Attributes give Hooters a sporting chance in emerging markets
A new Hooters restaurant in South Africa has a grander feel than those in the U.S.
Hooters has a head start when it goes into emerging markets—name recognition, thanks to TV and movies; good-paying server jobs; and a wide world of sports.
There’s a good reason why an iconic brand like Hooters does well in emerging markets like South Africa, and even in Brazil. No, it’s not the curvaceous Hooters girls, it’s the flat-screen TVs.
While Americans take their personal plasma television sets for granted, the rest of the emerging world doesn’t always have the luxury of staying home to watch sporting events. Which is why Hooters in these markets are more than just a pretty face. For instance, in one market: “Here’s a guy in his mid-40s, a CFO (with an) MBA, who was blown away he could watch four soccer games at one time,” says Michael Pruitt, CEO of Chanticleer Holdings, an international franchisee of Hooters of America, with rights to develop the brand in four emerging international markets.
Sports on TV is just one reason Hooters is hot in emerging markets. Some of the changes they’ve made to accommodate the local market are: better wine selection; steak on the menu in Brazil; and kids eat free on Sundays in South Africa. Plus, the tip money is good. In one market, an employment ad posted on Facebook garnered 300 applications for three positions.
A down side is security becomes an additional line item to your P&L. In locales where crime is an issue, location becomes even more important, and restaurants need to be inside shopping centers and casinos—areas where people feel safe, Pruitt says.
Chanticleer owns and operates four Hooters in South Africa and one in both Australia and Hungary. They expect the number of restaurants to be 10 by the end of 2013. The company also has exclusive rights to parts of Brazil, and has entered into a joint venture with the company with exclusive rights to Australia.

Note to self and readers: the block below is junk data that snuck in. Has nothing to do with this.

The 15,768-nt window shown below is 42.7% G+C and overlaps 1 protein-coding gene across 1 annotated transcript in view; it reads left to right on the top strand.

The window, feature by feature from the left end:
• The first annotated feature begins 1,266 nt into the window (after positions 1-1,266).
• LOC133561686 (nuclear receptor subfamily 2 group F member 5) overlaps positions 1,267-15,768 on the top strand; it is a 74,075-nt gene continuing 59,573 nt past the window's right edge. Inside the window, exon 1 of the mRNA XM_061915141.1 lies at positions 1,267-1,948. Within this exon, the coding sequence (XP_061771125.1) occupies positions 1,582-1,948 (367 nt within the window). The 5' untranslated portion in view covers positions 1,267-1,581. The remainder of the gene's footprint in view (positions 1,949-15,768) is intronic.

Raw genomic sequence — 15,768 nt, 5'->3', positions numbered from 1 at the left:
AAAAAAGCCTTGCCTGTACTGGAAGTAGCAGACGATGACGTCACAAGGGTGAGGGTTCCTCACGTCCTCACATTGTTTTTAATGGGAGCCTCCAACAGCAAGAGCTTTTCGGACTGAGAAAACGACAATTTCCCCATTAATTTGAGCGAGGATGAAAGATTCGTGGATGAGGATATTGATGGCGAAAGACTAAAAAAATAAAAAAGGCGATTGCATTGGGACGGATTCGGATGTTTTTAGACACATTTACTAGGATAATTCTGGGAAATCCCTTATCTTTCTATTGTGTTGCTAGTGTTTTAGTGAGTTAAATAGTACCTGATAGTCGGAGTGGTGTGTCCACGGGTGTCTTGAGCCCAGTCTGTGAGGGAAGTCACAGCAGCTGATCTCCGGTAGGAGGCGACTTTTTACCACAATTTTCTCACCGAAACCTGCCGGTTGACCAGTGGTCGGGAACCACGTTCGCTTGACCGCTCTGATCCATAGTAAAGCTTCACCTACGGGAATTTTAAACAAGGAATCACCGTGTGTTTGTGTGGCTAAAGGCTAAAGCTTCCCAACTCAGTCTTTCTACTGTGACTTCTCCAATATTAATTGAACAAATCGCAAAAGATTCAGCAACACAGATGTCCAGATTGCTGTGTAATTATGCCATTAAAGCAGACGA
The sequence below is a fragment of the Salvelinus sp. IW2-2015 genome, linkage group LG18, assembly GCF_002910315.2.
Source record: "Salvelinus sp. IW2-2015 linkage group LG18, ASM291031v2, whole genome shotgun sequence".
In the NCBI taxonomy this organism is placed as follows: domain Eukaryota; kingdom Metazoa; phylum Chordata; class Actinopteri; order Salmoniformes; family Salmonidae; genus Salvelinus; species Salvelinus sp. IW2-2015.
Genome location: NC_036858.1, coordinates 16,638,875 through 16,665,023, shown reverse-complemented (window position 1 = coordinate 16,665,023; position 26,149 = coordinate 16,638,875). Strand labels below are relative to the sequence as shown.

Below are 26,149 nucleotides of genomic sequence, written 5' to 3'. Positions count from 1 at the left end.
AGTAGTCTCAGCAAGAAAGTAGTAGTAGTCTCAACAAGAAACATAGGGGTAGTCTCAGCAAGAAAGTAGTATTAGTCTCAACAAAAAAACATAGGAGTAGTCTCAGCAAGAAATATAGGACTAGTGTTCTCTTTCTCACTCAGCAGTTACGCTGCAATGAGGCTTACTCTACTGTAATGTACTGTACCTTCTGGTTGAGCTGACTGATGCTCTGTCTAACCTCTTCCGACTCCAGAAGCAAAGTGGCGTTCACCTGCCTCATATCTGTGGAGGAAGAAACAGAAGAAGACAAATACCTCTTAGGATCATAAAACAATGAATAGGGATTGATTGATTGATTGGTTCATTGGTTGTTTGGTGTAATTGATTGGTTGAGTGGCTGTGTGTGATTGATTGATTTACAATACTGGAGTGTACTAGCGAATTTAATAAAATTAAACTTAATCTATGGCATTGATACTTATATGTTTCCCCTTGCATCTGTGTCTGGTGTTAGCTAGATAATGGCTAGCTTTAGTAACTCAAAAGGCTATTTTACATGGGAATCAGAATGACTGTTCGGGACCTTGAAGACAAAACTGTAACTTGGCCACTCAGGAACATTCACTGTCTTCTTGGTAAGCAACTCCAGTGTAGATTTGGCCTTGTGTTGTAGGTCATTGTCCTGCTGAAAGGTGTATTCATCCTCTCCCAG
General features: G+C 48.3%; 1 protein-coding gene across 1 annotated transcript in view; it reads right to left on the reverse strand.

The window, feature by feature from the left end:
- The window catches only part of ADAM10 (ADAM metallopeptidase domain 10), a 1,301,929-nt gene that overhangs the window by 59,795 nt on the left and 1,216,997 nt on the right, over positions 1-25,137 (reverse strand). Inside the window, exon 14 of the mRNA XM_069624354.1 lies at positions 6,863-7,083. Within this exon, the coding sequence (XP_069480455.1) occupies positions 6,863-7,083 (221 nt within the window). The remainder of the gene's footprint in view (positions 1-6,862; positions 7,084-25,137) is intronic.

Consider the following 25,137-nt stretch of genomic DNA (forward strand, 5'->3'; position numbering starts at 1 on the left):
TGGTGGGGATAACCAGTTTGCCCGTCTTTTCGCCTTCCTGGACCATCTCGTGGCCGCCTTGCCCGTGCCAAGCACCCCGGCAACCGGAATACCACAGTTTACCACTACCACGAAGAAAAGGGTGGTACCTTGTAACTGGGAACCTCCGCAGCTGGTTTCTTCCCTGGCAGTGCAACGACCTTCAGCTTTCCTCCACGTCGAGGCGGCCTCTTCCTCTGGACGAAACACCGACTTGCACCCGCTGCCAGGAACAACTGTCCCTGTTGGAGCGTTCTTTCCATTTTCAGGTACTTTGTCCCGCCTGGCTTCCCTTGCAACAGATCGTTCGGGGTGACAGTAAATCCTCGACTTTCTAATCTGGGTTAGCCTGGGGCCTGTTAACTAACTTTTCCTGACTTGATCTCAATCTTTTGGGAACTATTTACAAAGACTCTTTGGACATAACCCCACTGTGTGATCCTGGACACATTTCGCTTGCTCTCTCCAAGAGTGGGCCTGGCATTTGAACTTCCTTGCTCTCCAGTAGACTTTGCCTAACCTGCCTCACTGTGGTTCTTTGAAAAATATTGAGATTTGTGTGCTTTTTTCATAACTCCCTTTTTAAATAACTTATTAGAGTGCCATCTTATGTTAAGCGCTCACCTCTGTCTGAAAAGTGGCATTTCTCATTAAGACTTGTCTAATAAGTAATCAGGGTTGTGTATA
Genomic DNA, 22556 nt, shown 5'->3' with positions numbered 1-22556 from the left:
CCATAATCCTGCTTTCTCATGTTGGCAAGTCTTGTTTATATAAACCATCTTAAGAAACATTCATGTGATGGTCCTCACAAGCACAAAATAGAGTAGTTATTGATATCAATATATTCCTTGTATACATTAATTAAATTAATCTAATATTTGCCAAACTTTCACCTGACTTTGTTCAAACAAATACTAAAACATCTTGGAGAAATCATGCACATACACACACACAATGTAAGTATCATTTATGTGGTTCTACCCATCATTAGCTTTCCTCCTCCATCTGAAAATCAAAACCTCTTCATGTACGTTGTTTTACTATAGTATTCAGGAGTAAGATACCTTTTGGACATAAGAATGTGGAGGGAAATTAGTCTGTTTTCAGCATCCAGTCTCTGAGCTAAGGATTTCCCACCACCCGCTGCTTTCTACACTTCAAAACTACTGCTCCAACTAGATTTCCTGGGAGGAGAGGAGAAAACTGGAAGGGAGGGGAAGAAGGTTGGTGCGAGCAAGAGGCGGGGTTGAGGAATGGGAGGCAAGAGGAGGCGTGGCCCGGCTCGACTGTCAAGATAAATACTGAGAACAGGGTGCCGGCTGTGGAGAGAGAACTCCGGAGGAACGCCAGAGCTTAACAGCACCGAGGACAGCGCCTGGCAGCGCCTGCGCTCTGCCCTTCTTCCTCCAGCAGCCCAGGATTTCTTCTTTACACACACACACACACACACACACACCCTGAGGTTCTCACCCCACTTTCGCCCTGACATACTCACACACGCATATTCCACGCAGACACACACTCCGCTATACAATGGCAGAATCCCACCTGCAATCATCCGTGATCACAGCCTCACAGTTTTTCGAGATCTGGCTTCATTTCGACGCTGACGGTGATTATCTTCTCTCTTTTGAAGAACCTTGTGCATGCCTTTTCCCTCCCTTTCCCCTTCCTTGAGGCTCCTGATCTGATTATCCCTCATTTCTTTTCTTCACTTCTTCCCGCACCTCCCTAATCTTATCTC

Brazil will be a particularly fertile territory for Hooters, since it’s hosting the World Cup in the summer of 2014 and the Olympics two years later.
Finding qualified, financially viable partners overseas is always a challenge. Another source to add to your due diligence, Pruitt suggests, is the local vendors, who will be able to tell you whether the restaurant group you’re thinking about partnering with pays its bills on time and takes care of its restaurants and employees.
Beer and liquor distributors also are invaluable when it comes to researching a market. “They have great data,” he adds.
It’s a matter of looking for “good businesses run by good people you like.”
And it doesn’t hurt to have 17,000 Hooters girl worldwide, sports such as soccer and rugby on the telly and brand awareness thanks to TV shows and movies with characters visiting Hooters. Having an actual restaurant to promote the concept in these emerging markets is like adding color to a B&W TV.